Source type: magazine
Document type: editorial
Document title: “Anarchy,—the Modern Scape-Goat”
Date of publication: August 1904
Volume number: 8
Issue number: 207
|“Anarchy,—the Modern Scape-Goat.” Co-Operator Aug. 1904 v8n207: pp. 19-22.|
|anarchism (personal response); society (criticism); anarchism; anarchism (poetry).|
|Sherman M. Bell; John Wilkes Booth; Leon Czolgosz; John Morrison Davidson; Ralph Waldo Emerson; William Lloyd Garrison, Jr.; Charles J. Guiteau; Henrik Ibsen; Jesus Christ; Peter Kropotkin; John Henry Mackay; William McKinley; James H. Peabody; Jean Jacques Élisée Reclus [middle name misspelled below]; Herbert Spencer; Leo Tolstoy [variant spelling below].|
Anarchy,—the Modern Scape-Goat
Every age has had its scape-goat and the present
is no exception to the rule. The most entirely conventional and conservative
school of thought has the largest number of adherents, who consider all the
rest rattle-brained enemies of society and so it goes thru all the different
shades of opinion, each throwing mud at those more radical until the most radical,
and therefore the least understood, is misrepresented and slandered by all the
rest in unison.
The Christian, the Jew, the Protestant, the Roundhead, the Quaker, the Abolitionist,—all these have been the scape-goats of their day. Who are the scape-goats of ours? The Socialists come in for a great deal of slander, but scape-goat of the present day is the Anarchist and to the eternal shame of the Socialists I am compelled to say that they who, of all men, should and know better join in and do a vast deal of this mud-slinging themselves.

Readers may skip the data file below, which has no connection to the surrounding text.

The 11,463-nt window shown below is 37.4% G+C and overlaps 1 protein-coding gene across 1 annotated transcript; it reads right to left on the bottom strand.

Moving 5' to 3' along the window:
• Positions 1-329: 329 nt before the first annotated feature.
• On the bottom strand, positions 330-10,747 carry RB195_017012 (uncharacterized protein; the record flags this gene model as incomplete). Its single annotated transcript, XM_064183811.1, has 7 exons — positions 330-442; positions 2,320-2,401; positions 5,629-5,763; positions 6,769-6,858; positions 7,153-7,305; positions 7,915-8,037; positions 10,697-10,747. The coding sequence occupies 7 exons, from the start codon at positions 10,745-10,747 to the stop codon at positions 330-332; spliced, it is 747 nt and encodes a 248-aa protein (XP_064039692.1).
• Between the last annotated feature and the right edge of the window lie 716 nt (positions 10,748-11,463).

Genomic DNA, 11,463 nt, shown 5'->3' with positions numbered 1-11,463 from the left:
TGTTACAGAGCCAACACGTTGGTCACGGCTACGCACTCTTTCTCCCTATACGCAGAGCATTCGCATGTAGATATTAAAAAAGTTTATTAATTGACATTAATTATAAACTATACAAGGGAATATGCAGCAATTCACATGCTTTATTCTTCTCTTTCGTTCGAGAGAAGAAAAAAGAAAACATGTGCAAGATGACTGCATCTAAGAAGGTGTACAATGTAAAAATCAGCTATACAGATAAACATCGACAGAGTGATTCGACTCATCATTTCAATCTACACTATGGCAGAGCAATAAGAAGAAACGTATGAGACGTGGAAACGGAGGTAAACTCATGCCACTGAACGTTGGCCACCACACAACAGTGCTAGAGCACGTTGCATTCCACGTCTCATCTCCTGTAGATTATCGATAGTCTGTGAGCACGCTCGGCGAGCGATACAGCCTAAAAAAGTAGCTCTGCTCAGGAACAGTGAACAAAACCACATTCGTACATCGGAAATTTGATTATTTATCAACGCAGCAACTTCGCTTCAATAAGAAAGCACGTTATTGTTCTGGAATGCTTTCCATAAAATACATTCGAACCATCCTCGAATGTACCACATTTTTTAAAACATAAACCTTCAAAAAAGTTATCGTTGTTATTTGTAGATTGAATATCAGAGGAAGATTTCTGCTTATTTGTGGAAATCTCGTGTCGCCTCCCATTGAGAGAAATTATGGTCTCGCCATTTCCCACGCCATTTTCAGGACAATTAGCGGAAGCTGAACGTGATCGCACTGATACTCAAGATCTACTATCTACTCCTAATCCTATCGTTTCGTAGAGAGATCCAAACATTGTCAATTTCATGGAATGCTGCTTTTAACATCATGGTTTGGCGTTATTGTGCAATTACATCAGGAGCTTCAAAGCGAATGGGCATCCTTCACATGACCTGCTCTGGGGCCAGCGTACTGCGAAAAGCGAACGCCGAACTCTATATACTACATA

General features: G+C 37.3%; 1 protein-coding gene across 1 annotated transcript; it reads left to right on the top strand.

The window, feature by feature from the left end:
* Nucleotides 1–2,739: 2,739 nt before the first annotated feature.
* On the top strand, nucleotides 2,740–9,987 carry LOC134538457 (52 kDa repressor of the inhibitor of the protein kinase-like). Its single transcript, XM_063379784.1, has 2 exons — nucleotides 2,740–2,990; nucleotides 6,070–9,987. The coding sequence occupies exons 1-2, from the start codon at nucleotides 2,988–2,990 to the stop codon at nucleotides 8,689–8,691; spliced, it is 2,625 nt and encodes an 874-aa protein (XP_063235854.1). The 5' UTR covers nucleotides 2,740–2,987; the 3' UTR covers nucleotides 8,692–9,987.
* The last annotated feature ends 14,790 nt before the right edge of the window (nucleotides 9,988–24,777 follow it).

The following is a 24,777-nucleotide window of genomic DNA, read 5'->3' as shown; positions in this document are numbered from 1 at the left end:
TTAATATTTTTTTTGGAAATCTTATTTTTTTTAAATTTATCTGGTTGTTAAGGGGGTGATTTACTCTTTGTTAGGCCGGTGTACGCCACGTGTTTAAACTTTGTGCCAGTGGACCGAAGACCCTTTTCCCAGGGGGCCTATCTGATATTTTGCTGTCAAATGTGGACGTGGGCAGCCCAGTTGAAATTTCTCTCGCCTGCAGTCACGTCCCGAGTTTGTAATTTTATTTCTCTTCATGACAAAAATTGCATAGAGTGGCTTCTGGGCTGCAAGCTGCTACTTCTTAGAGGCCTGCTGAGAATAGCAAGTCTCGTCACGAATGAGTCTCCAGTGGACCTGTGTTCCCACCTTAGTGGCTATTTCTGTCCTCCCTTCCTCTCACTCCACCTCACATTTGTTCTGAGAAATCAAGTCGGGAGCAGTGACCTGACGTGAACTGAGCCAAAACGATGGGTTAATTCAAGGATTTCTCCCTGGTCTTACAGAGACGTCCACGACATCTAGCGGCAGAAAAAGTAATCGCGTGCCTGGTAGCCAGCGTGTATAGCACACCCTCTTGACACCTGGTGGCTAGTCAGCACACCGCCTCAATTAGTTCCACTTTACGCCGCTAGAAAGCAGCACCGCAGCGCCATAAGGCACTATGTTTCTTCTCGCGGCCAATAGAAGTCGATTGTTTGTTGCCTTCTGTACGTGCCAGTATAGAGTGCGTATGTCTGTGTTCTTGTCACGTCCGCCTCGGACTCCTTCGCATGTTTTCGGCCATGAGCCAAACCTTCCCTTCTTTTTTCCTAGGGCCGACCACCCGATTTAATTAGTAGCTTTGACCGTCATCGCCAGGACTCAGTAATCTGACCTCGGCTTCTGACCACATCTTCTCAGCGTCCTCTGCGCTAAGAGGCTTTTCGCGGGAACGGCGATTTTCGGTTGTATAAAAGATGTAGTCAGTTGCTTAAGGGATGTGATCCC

If a shameful disregard of human rights is manifested anywhere in the country that portion of the country is heralded thruout [sic] the world by the press as being in a “state of Anarchy,” and the guilty ones as “Anarchists.” Such language is the result of one of two things,—either gross and pitiful ignorance or black and vicious slander. A most painful example of this is the recent manifesto sent out from the National Headquarters of the Socialist Party  bearing the heading “Who is responsible for the Anarchy in Colorado?” or words to that effect.
What is Anarchy? It is disbelief in organized government. It is the unwillingness on your part to have another rule over you, . Keep that clearly in mind and then ask yourselves if Peabody and Bell and the Citizens’ Alliance are Anarchists. Ten Thousand [sic] times !—because they are attempting to enforce their will on others.
Some Anarchists believe in forceful resistance to government control, but the majority of Anarchists do not even countenance force to that extent,—they are non-resistants to the utmost limit. Jesus of Nazareth was a communist Anarchist pure and simple; Tolstoi, the foremost citizen of the world today, is the same; John Henry Mackay, Morrison Davidson, Ibsen, Elise Recluse, Kropotkin and many other leaders of thought, both past and present, have been and are Anarchists and all are ardent advocates of peace.
It is true we are told by the police authorities that McKinley’s assassin was an Anarchist. We have that statement on police testimony only, however, as none but the officials were permitted to see the man after he was taken into custody. It is needless to mention how utterly worthless for all purposes of truth and justice is police testimony, as the sole object of the testifier is to convict his prisoner and in the case of which I speak a double purpose was served,—the prisoner was convicted and those concerned made themselves “solid” with the capitalistic-minded public generally by throwing the odium of the deed upon a scattered and unpopular class of people against whom the popular mind was so inflamed thru misrepresentation and slander that they could get no hearing in their own defence.